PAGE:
Posts Tagged ‘obesity’

Balancing Hope and Facts in Childhood Obesity

October 17, 2017 — Hope and facts live together in an uneasy relationship. We have an excellent example before us as we digest the latest trends in childhood obesity. Specifically, we’re looking at the prevalence in children between the ages of two and five. In new statistics for 2016, the number reached a new high: 13.9%. Perhaps you recall […]

Health Plan Enrollment: Time to Ask About Obesity Care

October 15, 2017 — Health plan enrollment season has rolled around again. Maybe the brochures from your HR department are coming your way. Or perhaps you’ve noticed that our president is fiddling with the framework for health plans. Whatever grabbed your attention, it’s a good time to take a look at your options. What will you be getting for your […]

Can We Get Real? Obesity Rates Are Up Again

October 13, 2017 — Happy talk makes us impatient. Today, new data on obesity are out from the CDC and they are not good. Yet again, the U.S. is setting new records for obesity rates. Among adults the prevalence is now up to 39.6%. For children and youth, it’s up to 18.5%. Most notably, a big jump came in […]

Take 5: Join Us in Supporting National Obesity Care Week

October 12, 2017 — We are in the tenth year of a voyage at ConscienHealth. We’re following the lead of people seeking and finding better ways to care for people bearing the burden of obesity. So we advocate for an end to weight bias and discrimination. And we lift up evidence-based approaches to this chronic, progressive disease. National Obesity […]

Another Nobel Prize That Reflects on Obesity

October 10, 2017 — Last week it was the biological clocks that rule our metabolism. This week it’s the economics of little nudges in everyday choices – like what to eat. For bringing economic and behavioral sciences together, Richard Thaler has won the Nobel Prize in economics. Thaler explained how people make decisions that do not always seem rational. He […]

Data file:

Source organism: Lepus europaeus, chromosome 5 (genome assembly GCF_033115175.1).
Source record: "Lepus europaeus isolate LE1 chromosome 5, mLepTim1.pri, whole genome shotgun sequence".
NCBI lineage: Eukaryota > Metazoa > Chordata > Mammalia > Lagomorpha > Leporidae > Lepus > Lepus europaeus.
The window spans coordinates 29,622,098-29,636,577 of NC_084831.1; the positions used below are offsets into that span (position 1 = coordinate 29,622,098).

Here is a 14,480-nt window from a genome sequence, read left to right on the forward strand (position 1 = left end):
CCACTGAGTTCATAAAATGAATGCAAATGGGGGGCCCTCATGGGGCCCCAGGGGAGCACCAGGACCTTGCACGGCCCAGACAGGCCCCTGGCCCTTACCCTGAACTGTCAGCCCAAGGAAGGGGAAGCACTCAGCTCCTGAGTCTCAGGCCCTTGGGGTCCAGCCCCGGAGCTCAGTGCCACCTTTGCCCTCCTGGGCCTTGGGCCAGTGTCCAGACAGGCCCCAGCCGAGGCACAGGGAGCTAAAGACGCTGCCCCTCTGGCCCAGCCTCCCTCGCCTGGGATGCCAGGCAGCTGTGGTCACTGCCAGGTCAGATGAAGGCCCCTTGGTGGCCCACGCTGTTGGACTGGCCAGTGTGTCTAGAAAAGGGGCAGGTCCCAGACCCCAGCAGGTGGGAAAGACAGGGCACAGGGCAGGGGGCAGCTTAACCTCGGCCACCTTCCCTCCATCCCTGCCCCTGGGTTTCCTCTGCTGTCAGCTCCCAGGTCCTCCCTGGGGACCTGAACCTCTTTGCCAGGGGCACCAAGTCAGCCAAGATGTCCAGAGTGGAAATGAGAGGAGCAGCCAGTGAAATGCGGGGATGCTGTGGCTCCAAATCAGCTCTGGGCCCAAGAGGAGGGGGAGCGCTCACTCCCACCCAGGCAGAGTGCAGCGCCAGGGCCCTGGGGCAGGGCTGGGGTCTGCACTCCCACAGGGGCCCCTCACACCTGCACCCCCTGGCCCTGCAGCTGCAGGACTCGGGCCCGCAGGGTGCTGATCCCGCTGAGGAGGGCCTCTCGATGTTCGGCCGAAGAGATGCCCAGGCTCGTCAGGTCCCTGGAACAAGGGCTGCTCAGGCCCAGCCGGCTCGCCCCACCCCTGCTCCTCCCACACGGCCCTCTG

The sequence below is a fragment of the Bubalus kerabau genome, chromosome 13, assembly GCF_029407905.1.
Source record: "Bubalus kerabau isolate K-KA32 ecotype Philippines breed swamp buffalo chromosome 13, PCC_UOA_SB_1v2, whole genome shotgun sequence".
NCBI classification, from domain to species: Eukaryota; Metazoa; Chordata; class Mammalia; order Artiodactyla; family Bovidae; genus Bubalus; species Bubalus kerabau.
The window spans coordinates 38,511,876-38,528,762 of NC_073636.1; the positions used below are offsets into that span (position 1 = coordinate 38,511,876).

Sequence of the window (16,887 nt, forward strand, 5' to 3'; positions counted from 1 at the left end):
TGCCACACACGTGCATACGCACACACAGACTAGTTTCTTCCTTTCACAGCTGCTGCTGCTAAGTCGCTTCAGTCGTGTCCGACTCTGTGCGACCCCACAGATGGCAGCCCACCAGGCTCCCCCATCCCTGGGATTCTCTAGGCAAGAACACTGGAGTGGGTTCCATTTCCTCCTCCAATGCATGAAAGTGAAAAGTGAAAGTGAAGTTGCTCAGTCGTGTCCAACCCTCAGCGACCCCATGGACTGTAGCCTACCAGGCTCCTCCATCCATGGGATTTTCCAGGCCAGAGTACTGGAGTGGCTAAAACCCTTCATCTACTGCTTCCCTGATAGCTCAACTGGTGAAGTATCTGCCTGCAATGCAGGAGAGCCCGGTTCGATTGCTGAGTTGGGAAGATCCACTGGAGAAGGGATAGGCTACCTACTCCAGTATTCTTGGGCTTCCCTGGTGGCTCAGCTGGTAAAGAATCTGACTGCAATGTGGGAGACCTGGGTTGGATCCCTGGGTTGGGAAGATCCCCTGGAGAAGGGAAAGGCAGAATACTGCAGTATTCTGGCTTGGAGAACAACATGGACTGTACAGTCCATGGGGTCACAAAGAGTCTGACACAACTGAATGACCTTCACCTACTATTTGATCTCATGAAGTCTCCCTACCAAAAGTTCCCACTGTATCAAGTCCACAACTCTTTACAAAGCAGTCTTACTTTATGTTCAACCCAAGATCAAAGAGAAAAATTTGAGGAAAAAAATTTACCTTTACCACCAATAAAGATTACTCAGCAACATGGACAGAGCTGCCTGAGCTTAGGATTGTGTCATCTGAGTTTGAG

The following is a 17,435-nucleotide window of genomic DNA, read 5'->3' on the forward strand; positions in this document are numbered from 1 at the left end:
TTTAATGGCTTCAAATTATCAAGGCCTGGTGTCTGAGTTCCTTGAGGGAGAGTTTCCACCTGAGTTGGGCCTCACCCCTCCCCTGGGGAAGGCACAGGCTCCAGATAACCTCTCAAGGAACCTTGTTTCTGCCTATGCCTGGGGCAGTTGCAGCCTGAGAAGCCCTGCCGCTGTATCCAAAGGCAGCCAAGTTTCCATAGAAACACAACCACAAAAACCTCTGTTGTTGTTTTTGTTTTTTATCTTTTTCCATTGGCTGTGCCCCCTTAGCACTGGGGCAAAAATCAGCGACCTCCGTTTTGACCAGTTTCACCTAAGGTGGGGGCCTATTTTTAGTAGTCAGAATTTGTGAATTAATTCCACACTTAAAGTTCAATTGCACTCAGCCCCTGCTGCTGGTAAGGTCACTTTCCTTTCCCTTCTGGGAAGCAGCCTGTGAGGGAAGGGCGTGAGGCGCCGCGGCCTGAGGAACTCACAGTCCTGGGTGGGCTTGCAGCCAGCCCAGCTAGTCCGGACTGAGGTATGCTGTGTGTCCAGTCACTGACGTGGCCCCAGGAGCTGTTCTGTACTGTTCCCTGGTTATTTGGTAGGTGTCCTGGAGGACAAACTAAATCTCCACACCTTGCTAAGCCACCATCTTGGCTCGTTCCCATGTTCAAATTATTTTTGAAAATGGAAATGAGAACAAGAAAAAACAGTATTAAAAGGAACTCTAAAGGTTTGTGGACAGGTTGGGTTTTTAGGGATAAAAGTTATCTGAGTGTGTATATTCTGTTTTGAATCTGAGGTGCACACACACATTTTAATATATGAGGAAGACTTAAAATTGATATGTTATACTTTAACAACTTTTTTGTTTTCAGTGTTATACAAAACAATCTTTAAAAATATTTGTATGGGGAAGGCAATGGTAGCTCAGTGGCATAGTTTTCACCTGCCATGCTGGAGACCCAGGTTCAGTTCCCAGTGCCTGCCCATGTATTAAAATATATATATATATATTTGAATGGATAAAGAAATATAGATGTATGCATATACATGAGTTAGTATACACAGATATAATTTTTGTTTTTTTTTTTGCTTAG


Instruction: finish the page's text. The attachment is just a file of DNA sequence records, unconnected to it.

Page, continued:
Why Is Respecting Patient Autonomy So Hard?

October 8, 2017 — A more intensely personal subject than body weight is hard to find. Add in the stigma of obesity and the subject becomes even more sensitive. So perhaps it should be no wonder that obesity presents some very hard challenges for respecting a person’s autonomy. The impulse to tell people what we might think is best […]

Addicted to Outrage: Can We Talk About Nutrition and Obesity?

October 6, 2017 — Outrage surrounds us. The internet amplifies it. Politicians are feeding on it. Sadly and too often, it drives policymaking. And unfortunately, it gets in the way of talking rationally about nutrition and obesity. Hank Green suggested two years ago that our culture is nursing an addiction to outrage. And events that followed have proved him […]

Antibiotics in Livestock: Time for Slimming Down the Herd?

October 6, 2017 — It’s unmistakeable. Change is coming to the business of fattening up livestock and selling meat for human consumption. Many factors are bringing change, but antibiotics are in sharp focus right now. A report in Science calls for bold global action. The authors recommend caps on antibiotic use, reductions in meat consumption, and a user fee […]

Big Breakfast Strikes Again

October 5, 2017 — The breakfast cartel is back at it, trying to get us to eat more eggs, bacon, cereal, yogurt, or whatever. This time, big breakfast is telling us that if we skip breakfast, our arteries will surely harden. In all seriousness, we don’t really believe in the big breakfast conspiracy. But two publications in the Journal […]

Diabetes Remission: Missed Opportunities

October 4, 2017 — In BMJ, Louise McCombie and colleagues are stirring up an important dialogue. They note that medical records seldom document diabetes remission. Why, they ask? To answer their own question, they say this failure reflects a prevailing bias that type 2  diabetes is incurable. That presumption is a missed opportunity for hope and for better health […]